Morphological abnormalities of rod synapses in CAST KO and dKO mice

The impact of the loss of CAST/ELKS on the molecular architecture of rod triads was investigated by 3D reconstruction from a set of serial images using FIB-SEM (Kitahara et al., 2016). In these experiments, we observed varying degrees of ribbon size reduction in all deletion mutants (Fig. 4), consistent with a previously proposed scaffolding role of CAST/ELKS that facilitates the lateral expansion and structural integrity of retinal ribbons (tom Dieck et al., 2012). Interestingly, neither the limited reduction of ribbon size (30%) nor the observed lateral fragmentation of ribbon bodies (Table S4) significantly affected photoreceptor neurotransmission or ERG performance in ELKS cKO mice (Fig. 1, F–I). In contrast, the major reduction in ribbon length of ∼50–70% in CAST KO and dKO mice severely impaired synaptic function and visual processing.

According to the 3D reconstruction of the rod terminal, a single HC tip triad was formed in the CAST KO and dKO mice (Fig. 4). Further 3D reconstruction of the HC tips revealed fewer branches and the occurrence of filopodia-like structures (Fig. S4 E). We assumed an HC morphological impairment caused by the absence of CAST in HCs, mostly because Crx-driven Cre recombinase could eliminate ELKS only in non-HC neurons in the INL (Fig. S4, F–H). Therefore, the phenotypes seen in HCs could be explained by the cell-type–independent depletion of CAST in CAST KO and dKO mice. In this context, CAST localization at the growth cone was previously suggested to play a role in maturation of neural circuits in primary cultured neurons (Ohtsuka et al., 2002). Previous reports also showed comparable single HC tip morphology in deletion mutants of PlexinA4 and netrin-G ligand 2, which are selectively localized to HC neurites and tips, respectively (Matsuoka et al., 2012; Soto et al., 2013; D’Orazi et al., 2014).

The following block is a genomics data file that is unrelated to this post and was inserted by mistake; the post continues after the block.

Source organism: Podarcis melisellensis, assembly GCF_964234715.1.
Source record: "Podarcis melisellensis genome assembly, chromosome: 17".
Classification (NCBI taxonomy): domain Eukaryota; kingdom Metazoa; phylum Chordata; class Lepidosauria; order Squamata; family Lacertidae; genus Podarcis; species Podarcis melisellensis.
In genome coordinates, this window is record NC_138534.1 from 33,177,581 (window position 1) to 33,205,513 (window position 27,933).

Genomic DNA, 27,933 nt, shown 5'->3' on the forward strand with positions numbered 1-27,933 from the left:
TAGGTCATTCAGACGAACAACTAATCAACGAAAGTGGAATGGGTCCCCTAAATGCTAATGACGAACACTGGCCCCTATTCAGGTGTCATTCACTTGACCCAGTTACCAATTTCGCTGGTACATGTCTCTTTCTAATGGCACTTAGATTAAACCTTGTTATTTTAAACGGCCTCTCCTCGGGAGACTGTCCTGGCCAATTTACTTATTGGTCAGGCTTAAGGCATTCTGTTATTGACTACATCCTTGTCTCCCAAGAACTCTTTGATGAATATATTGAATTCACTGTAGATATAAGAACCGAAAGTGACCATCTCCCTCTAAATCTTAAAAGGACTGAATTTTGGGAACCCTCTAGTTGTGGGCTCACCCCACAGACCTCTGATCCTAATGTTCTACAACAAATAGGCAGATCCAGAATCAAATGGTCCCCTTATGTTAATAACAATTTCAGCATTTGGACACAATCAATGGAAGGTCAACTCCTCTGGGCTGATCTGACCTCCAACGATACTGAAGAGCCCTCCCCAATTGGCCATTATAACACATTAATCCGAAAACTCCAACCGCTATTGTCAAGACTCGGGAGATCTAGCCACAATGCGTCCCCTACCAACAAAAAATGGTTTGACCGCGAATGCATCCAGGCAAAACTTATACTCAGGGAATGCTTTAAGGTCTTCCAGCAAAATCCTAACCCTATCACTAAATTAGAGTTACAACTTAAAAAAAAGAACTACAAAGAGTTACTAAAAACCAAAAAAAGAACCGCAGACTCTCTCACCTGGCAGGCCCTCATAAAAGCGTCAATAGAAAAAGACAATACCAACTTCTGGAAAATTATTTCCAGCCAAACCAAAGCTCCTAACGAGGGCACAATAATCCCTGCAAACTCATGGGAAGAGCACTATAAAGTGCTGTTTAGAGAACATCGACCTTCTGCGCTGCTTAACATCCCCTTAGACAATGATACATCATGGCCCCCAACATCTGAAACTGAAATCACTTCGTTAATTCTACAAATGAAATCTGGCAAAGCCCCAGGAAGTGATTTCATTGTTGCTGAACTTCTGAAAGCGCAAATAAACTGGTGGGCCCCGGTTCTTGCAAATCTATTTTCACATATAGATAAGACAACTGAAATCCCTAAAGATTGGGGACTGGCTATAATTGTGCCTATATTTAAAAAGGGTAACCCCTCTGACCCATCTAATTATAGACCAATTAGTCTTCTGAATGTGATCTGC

Enhanced ectopic synapse formation in retinae of CAST/ELKS deletion mutants